The crew of the U.S. Coast Guard Cutter Bertholf unloaded 18,000 pounds of cocaine in the Barrio Logan neighborhood of San Diego Wednesday morning.
The cocaine was seized in the Eastern Pacific between October and early December. Officials estimated its value at $312 million.
“This is life-saving work they’re doing,” said Linda Fagan, Vice Admiral of the U.S. Coast Guard said. “We’ll never really know the amount of lives we’ve saved by the narcotics on deck here, but we have saved lives, by interdicting this cocaine at sea. And I am proud of what they’ve done.”
The USCG said all seven narcotics interdictions were off the coast of South and Central America. In all, five USGC Cutter crews were involved in seizing the illegal cocaine:
- Northland: 3,328 pounds
- James: 1,609 pounds
- Harriet Lane: 5,037 pounds
- Thetis: 2,394 pounds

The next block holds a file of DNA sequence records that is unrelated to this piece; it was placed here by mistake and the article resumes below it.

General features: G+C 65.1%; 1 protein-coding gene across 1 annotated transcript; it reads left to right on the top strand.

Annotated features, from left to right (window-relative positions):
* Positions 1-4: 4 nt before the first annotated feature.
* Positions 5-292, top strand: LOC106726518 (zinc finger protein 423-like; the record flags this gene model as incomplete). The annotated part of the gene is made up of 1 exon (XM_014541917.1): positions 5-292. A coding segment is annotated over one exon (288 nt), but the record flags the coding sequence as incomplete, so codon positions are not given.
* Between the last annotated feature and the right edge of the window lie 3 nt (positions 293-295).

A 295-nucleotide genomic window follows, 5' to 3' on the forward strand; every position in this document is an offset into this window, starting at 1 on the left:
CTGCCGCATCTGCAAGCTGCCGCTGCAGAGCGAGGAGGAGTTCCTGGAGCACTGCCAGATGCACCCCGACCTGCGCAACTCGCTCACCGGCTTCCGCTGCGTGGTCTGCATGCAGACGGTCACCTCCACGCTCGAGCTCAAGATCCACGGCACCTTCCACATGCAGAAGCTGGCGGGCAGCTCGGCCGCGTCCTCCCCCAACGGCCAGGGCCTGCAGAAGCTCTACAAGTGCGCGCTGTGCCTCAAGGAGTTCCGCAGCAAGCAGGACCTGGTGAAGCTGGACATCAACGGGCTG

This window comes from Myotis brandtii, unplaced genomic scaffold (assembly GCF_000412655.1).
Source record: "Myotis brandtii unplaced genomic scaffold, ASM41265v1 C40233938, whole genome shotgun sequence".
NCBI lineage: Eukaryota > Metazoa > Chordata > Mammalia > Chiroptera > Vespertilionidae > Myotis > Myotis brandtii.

- Bertholf: 5,851 pounds
The crew of the Bertholf was at sea in the Pacific for nine months. First, conducting a U.N.-sanctioned missions near Asia, then moving to the Eastern Pacific for drug seizure patrol.
Video provided by the Department of Defense shows crews confronting suspected smugglers in semi-submersible vessels, or “narco-subs” transporting bales of cocaine. The missions occurred during daylight and under the cover of night as well.
U.S. & World
Wednesday morning on board the cutter Bertholf, USCG leadership, along with the Drug Enforcement Agency, U.S. Attorney Southern District of California, FBI, Customs and Border Protection and Homeland Security were on hand for the offloading at the 10th Avenue Marine Terminal.
The bales of cocaine were stacked and then loaded by crane into a moving truck and transported to an undisclosed location to be destroyed.